We did not need to deploy network slicing as part of this trial as we only had two devices with a dedicated uplink of 150 Mbps and there would have been no benefit in slicing the network. We are working on other projects that do benefit from slicing both on public and private networks.

How did the trial go, were there any surprises?

The trial went better than expected with coverage proving more robust than we had anticipated. We were also able to explore behaviours such as cell hand over and roll over to the public network. As with all experimental technologies we wanted to measure a lot of ‘edge ‘ use cases. Mobile networks behave differently from traditional broadcast diversity networks and this led to some issues with cell handover – we are working to better understand how this could be managed.

The BBC’s network is in N77 spectrum centred on 4050 MHz, which enables it to tune for better uplink
What was the biggest challenge?

The biggest challenge with this type of project is to define and keep within scope. We took some conscious decisions to work on areas that had not been tested to date and not replicate previous work that has been done previously. As an industry, we have been very joined up with lots of sharing of outcomes though groups such as 5G MAG and the IBC Accelerators, and we are working with multiple partners to identify what worthwhile tests and trials look like.

Did you have RF backup in case of any problems?

As this was an R&D trial, we were clear from the beginning that we were not broadcast critical. The BBC deployed both RF and bonded cellular over the period of the games to support its broadcast requirements.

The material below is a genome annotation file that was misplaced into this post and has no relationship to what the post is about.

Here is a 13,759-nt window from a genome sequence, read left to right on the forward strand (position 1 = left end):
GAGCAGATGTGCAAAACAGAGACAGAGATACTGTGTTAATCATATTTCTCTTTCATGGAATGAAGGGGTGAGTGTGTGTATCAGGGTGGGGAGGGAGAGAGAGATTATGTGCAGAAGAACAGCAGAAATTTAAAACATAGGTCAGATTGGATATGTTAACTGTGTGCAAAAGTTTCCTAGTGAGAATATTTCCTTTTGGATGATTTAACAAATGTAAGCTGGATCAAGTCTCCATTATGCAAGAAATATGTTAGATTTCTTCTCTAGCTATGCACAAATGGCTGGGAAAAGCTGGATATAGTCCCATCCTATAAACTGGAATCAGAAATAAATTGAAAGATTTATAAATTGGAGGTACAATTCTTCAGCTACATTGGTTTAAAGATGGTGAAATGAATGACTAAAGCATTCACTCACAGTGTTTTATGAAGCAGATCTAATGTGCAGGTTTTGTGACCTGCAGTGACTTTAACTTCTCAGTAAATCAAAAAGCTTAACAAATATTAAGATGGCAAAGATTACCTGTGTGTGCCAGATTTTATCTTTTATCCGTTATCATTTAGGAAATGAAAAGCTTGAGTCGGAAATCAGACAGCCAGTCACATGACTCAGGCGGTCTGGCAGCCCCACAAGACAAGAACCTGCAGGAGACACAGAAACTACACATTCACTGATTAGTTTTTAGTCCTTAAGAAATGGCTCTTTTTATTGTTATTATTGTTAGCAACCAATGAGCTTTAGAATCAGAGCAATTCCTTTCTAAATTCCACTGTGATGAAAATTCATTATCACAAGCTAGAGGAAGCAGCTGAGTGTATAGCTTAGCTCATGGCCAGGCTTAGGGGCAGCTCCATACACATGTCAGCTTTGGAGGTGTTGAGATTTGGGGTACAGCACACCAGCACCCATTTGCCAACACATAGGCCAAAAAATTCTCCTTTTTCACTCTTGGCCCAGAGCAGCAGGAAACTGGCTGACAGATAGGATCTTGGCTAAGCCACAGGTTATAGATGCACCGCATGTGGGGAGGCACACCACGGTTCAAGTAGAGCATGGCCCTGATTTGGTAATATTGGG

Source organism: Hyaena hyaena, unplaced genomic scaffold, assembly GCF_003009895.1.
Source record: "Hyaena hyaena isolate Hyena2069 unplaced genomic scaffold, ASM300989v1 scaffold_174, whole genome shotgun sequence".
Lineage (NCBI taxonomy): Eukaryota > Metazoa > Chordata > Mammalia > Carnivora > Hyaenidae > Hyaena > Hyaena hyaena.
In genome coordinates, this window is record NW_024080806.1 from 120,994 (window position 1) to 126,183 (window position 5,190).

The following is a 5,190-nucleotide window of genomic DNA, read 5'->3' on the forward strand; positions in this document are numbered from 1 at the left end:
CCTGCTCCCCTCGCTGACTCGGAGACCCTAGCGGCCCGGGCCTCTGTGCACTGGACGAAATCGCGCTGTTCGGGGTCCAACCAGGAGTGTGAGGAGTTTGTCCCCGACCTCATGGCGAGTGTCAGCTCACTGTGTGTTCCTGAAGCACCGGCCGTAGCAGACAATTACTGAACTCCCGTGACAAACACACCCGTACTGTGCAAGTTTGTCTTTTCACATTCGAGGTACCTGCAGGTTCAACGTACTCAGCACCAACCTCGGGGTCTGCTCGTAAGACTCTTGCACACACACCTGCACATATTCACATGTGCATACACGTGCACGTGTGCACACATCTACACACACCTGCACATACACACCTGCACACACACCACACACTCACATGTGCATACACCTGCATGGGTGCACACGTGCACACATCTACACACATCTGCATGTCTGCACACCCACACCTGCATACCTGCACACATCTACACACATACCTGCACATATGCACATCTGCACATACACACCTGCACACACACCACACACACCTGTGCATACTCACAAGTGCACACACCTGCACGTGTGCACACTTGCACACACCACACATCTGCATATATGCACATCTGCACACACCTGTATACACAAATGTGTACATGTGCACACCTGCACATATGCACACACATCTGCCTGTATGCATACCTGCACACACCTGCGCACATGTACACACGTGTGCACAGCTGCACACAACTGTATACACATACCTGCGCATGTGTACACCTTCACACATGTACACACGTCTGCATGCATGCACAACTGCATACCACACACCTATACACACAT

Do you have plans to test the technology again soon? If so, when and what for?

We are working on several 5G projects including the 5G Records project, which we will show on the EBU stand at IBC, as well as on some IBC Accelerator trials that build on what we have learnt from previous years. We also have our own NPN which we would like to use. We have proven the technology but there are some commercial and regulatory issues that need to be better understood to support this type of deployment. We are in close conversations with several broadcasters on how this technology may be deployed in the future.

What do you view as the future of 5G in broadcast production?

There are several areas where 5G could benefit production. 5G is an IP based technology and while traditional RF is very well understood, as we move from digital to IP based workflows we want to start to take advantage of this. We want to explore how we may be able to use the backhaul for reverse channels such as camera control, talkback, prompters, tally lights etc, as well as how we can integrate with the IP solutions we are building in our newest facilities.

This trial was more focused on the contribution side of the workflow rather than production. There is potential here to deploy multiple cameras on this type of network and bring them back to a remote production hub, which would bring increased reliability when we deploy this type of workflow when measured against bonded cellular.